This book is the result of impressive research and should be read by anyone interested in international finance. Unfortunately, the book is badly balanced. Although it covers the BIS from its founding in 1930 through 2013, about half of the book relates to the period to the end of the Second World War, covering the sinister links between the central bankers’ bank and Nazi Germany. The rest of the book seems to have been hastily tacked onto the first half and lacks its narrative drive. Mr. Lebor tries to be fair and quotes Canadian economist William White defending the BIS for warning about the Asian debt crisis in 1997 years before it happened. However, he doesn’t even mention the BIS chief economist Mr. White’s role as Cassandra of the Global Financial Crisis, well described in the der Spiegel article, “The Man Nobody Wanted to Hear: Global Banking Economist Warned of Coming Crisis”. Mr. Lebor, conceding that the BIS has long had an excellent research department, still maintains that there Is no need for it. The same work could be done somewhere else. One has to be skeptical about this. Different research departments have different ways of looking at things and, as Mr. White said, the BIS has always emphasized the risks of excessive lending more than its counterparts. If it were abolished, would its voice move elsewhere or simply be silenced?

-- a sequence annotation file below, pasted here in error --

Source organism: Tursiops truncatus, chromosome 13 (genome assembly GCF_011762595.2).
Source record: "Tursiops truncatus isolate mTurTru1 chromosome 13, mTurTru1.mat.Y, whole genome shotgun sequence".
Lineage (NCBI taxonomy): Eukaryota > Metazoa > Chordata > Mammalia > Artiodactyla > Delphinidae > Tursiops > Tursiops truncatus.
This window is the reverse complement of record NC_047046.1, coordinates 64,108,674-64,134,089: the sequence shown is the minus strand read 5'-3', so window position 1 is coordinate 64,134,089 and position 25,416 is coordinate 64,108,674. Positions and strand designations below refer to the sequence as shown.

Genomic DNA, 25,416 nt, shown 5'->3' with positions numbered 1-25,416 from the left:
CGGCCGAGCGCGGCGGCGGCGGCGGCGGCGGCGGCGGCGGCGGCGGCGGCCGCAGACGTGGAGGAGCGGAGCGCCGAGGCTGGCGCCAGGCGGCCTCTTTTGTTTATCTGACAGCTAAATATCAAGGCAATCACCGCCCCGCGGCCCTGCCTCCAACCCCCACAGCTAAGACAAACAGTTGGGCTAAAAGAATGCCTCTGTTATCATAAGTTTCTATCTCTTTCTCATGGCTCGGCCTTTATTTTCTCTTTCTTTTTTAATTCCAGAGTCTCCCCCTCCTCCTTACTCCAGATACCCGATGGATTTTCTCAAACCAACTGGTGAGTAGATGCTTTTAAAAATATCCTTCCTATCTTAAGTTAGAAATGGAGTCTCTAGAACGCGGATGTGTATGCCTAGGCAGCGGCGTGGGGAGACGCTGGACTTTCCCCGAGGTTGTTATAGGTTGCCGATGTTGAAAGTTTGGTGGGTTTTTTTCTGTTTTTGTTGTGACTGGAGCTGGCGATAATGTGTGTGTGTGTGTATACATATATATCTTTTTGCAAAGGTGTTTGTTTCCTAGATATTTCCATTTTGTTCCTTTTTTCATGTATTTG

(3 stars for research, 1/2 star for turning out to be a puff piece) Wish to know the specifics why the bank Prescott Bush (grandfather of former president George W. Bush) was a director at UBC where they had all their assets and shares seized for aiding Hitler? Wish to know just how underhanded John McCloy and the Dulles brothers were during Hitler's rule? Wish to know the connections between Hitler's Third Reich and the presidents of the central bank of central banks, the Bank for International Settlements? Knew about IBM's involvement with the Third Reich, but was unaware that Hitler's government awarded Thomas Watson, CEO of IBM, a medal? And the present day machinations of the BIS? Read this book! [One of many criticisms is the sometimes schizophrenic writing of the author; when he states that the politicians and governments lead people into wars, not the bankers? Is he for real? (Read p. 167 of Satyajit Das' book, "Traders, Guns & Money" for the proper explanation) Plus, towards the end the book devolves into a pro-BIS drivel - - do we really want an organization with Alan Greenspan and Ben Bernanke on its board? Even more horrifying to the informed reader: in the last few pages of the book, Lebor quotes Peter G. Peterson as if he has the Word from God - - Peterson has devoted his entire life to offshoring as many American jobs as possible, ending Social Security, Medicare and Medicaid, and forcing the populace to adhere to the WTO Financial Services Agreement. Peterson was the original financier, and may still be financing, the program, "Sesame Street" - - now has the real literacy rate risen or fallen since that has been on the air?]
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